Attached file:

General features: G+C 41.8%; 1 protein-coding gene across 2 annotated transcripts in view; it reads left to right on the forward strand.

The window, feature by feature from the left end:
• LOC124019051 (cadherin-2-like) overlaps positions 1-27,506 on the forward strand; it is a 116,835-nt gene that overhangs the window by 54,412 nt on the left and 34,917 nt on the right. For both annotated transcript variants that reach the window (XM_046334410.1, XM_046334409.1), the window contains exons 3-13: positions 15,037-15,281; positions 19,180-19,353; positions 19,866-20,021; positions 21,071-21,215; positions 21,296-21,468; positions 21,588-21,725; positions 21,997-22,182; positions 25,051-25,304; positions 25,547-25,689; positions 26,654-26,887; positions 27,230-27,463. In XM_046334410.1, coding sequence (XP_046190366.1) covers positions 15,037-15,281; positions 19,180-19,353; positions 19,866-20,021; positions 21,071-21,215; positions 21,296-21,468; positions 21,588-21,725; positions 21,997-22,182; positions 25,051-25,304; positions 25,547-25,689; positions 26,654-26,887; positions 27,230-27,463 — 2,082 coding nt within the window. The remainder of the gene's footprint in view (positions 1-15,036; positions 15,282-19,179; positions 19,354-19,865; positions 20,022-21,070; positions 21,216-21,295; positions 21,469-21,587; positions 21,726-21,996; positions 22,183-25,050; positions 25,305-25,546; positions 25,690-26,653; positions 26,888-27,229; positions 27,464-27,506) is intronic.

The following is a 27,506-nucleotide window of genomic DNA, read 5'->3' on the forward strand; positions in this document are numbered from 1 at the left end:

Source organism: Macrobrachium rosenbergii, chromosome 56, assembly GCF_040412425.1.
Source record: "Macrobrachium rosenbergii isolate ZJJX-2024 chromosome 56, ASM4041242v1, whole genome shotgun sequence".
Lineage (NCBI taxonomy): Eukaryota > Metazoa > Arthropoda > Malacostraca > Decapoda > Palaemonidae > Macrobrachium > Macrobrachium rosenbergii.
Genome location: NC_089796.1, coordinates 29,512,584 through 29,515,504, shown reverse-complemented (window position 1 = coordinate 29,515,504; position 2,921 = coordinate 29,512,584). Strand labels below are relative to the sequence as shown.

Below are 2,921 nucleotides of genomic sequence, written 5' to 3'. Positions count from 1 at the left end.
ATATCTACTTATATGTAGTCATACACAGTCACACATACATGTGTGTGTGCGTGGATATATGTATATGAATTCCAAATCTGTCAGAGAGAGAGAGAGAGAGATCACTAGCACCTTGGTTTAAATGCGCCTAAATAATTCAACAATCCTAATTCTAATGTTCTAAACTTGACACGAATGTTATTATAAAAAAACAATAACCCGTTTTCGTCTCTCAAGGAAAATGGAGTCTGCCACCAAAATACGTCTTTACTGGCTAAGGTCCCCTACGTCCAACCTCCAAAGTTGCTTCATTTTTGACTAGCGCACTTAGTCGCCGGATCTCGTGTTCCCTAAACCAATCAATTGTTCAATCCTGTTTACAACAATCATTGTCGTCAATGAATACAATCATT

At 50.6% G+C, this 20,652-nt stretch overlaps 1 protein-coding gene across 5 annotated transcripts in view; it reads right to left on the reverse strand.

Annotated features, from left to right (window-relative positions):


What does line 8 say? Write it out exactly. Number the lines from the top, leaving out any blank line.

Genome location: NC_089796.1, coordinates 29,512,584 through 29,515,504, shown reverse-complemented (window position 1 = coordinate 29,515,504; position 2,921 = coordinate 29,512,584). Strand labels below are relative to the sequence as shown.